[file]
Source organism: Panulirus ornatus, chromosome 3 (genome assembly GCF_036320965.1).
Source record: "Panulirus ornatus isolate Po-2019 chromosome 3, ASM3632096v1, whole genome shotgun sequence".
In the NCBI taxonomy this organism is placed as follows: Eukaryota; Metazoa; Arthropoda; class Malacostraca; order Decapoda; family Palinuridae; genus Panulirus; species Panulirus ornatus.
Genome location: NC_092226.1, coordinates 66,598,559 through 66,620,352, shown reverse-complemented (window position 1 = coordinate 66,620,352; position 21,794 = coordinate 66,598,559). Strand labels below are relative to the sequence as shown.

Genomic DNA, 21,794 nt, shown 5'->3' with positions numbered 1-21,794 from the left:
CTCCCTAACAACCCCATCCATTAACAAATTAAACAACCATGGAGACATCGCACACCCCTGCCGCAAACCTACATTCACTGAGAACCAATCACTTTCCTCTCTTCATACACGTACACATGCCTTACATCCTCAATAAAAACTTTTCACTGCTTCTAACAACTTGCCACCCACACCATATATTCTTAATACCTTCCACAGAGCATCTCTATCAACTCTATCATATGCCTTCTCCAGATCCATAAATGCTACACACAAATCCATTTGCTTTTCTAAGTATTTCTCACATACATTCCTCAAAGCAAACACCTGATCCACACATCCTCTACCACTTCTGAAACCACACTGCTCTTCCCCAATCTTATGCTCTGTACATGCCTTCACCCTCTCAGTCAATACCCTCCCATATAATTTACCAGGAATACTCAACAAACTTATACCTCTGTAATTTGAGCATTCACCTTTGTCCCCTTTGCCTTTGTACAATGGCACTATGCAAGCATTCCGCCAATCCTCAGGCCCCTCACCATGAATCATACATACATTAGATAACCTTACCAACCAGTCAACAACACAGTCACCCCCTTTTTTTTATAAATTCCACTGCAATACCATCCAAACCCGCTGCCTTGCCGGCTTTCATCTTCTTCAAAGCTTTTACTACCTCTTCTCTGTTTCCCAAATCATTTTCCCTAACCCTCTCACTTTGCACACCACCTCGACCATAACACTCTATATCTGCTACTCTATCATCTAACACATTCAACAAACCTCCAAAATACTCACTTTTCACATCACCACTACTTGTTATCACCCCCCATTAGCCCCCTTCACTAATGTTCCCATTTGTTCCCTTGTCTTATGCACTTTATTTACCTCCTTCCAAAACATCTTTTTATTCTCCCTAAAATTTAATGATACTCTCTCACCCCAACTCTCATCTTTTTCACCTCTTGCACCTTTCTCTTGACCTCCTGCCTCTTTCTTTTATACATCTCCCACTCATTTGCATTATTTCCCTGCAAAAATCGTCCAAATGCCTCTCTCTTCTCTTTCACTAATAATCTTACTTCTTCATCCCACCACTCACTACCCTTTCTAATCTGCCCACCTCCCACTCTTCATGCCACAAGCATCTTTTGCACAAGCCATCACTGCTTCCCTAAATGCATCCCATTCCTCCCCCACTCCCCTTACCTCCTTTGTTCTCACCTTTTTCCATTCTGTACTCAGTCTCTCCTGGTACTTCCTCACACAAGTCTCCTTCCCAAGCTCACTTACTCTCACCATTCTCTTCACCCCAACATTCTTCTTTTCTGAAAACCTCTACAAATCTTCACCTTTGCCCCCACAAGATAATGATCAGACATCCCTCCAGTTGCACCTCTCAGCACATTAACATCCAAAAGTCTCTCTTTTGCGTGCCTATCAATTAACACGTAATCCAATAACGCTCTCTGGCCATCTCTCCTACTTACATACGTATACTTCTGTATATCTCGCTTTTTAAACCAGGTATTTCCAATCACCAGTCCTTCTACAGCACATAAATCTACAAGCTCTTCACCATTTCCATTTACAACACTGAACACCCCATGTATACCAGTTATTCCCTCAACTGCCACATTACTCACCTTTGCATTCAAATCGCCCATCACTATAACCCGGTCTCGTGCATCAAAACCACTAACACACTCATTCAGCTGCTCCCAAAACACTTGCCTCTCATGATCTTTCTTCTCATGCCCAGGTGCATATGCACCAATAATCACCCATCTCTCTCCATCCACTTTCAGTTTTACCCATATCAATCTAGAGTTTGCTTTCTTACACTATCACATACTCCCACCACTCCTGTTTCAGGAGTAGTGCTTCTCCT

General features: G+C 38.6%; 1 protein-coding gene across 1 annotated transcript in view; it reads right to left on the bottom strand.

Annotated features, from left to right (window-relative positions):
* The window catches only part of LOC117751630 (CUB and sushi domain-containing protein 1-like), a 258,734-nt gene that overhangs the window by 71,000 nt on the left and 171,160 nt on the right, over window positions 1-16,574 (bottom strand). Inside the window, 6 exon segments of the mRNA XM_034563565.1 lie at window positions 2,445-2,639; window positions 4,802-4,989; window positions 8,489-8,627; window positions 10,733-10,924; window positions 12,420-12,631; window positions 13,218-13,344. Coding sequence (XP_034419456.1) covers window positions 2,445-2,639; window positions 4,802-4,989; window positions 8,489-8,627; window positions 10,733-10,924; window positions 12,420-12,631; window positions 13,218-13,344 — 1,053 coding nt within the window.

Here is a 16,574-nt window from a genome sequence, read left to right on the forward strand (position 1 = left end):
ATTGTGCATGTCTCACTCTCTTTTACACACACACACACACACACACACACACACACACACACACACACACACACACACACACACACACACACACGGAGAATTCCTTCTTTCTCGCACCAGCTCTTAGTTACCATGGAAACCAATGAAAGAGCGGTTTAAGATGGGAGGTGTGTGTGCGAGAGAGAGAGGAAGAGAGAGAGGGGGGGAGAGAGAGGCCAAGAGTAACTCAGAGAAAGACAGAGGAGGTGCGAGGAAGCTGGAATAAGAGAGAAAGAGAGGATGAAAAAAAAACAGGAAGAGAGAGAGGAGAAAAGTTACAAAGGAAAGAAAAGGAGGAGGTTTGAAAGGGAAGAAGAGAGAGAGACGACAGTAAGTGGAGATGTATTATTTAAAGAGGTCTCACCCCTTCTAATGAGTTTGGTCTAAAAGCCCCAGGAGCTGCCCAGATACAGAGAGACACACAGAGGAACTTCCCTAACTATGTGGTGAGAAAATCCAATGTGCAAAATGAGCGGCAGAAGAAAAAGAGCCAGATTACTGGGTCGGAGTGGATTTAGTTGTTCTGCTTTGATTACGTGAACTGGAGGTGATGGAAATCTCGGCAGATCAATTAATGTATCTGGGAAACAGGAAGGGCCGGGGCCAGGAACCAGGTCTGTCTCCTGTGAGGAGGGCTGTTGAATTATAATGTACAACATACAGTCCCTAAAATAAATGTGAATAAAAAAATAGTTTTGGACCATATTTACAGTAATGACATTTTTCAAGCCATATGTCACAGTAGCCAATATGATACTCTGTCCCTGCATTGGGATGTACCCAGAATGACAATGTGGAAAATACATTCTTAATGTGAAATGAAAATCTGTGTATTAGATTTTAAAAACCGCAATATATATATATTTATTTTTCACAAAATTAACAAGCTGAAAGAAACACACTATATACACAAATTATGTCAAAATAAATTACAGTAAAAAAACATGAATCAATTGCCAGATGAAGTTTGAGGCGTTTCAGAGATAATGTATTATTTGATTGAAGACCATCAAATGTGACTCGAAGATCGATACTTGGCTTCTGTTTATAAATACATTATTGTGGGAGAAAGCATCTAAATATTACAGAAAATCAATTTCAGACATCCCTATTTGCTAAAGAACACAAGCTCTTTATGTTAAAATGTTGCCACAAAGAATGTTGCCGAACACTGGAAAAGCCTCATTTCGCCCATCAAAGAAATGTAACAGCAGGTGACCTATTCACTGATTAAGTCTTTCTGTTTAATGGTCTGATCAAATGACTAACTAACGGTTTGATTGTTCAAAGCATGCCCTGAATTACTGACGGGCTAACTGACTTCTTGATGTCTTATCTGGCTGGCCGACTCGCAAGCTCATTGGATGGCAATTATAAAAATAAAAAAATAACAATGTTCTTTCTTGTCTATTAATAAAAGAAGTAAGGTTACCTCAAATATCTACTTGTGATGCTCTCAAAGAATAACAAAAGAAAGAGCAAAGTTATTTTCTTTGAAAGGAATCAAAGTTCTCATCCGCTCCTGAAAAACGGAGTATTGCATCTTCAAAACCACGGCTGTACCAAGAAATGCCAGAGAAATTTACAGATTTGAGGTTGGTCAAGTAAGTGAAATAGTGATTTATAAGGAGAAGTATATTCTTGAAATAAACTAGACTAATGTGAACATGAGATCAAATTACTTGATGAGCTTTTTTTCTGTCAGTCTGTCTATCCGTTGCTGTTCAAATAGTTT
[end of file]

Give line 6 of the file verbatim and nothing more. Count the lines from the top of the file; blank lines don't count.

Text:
CTCCCTAACAACCCCATCCATTAACAAATTAAACAACCATGGAGACATCGCACACCCCTGCCGCAAACCTACATTCACTGAGAACCAATCACTTTCCTCTCTTCATACACGTACACATGCCTTACATCCTCAATAAAAACTTTTCACTGCTTCTAACAACTTGCCACCCACACCATATATTCTTAATACCTTCCACAGAGCATCTCTATCAACTCTATCATATGCCTTCTCCAGATCCATAAATGCTACACACAAATCCATTTGCTTTTCTAAGTATTTCTCACATACATTCCTCAAAGCAAACACCTGATCCACACATCCTCTACCACTTCTGAAACCACACTGCTCTTCCCCAATCTTATGCTCTGTACATGCCTTCACCCTCTCAGTCAATACCCTCCCATATAATTTACCAGGAATACTCAACAAACTTATACCTCTGTAATTTGAGCATTCACCTTTGTCCCCTTTGCCTTTGTACAATGGCACTATGCAAGCATTCCGCCAATCCTCAGGCCCCTCACCATGAATCATACATACATTAGATAACCTTACCAACCAGTCAACAACACAGTCACCCCCTTTTTTTTATAAATTCCACTGCAATACCATCCAAACCCGCTGCCTTGCCGGCTTTCATCTTCTTCAAAGCTTTTACTACCTCTTCTCTGTTTCCCAAATCATTTTCCCTAACCCTCTCACTTTGCACACCACCTCGACCATAACACTCTATATCTGCTACTCTATCATCTAACACATTCAACAAACCTCCAAAATACTCACTTTTCACATCACCACTACTTGTTATCACCCCCCATTAGCCCCCTTCACTAATGTTCCCATTTGTTCCCTTGTCTTATGCACTTTATTTACCTCCTTCCAAAACATCTTTTTATTCTCCCTAAAATTTAATGATACTCTCTCACCCCAACTCTCATCTTTTTCACCTCTTGCACCTTTCTCTTGACCTCCTGCCTCTTTCTTTTATACATCTCCCACTCATTTGCATTATTTCCCTGCAAAAATCGTCCAAATGCCTCTCTCTTCTCTTTCACTAATAATCTTACTTCTTCATCCCACCACTCACTACCCTTTCTAATCTGCCCACCTCCCACTCTTCATGCCACAAGCATCTTTTGCACAAGCCATCACTGCTTCCCTAAATGCATCCCATTCCTCCCCCACTCCCCTTACCTCCTTTGTTCTCACCTTTTTCCATTCTGTACTCAGTCTCTCCTGGTACTTCCTCACACAAGTCTCCTTCCCAAGCTCACTTACTCTCACCATTCTCTTCACCCCAACATTCTTCTTTTCTGAAAACCTCTACAAATCTTCACCTTTGCCCCCACAAGATAATGATCAGACATCCCTCCAGTTGCACCTCTCAGCACATTAACATCCAAAAGTCTCTCTTTTGCGTGCCTATCAATTAACACGTAATCCAATAACGCTCTCTGGCCATCTCTCCTACTTACATACGTATACTTCTGTATATCTCGCTTTTTAAACCAGGTATTTCCAATCACCAGTCCTTCTACAGCACATAAATCTACAAGCTCTTCACCATTTCCATTTACAACACTGAACACCCCATGTATACCAGTTATTCCCTCAACTGCCACATTACTCACCTTTGCATTCAAATCGCCCATCACTATAACCCGGTCTCGTGCATCAAAACCACTAACACACTCATTCAGCTGCTCCCAAAACACTTGCCTCTCATGATCTTTCTTCTCATGCCCAGGTGCATATGCACCAATAATCACCCATCTCTCTCCATCCACTTTCAGTTTTACCCATATCAATCTAGAGTTTGCTTTCTTACACTATCACATACTCCCACCACTCCTGTTTCAGGAGTAGTGCTTCTCCT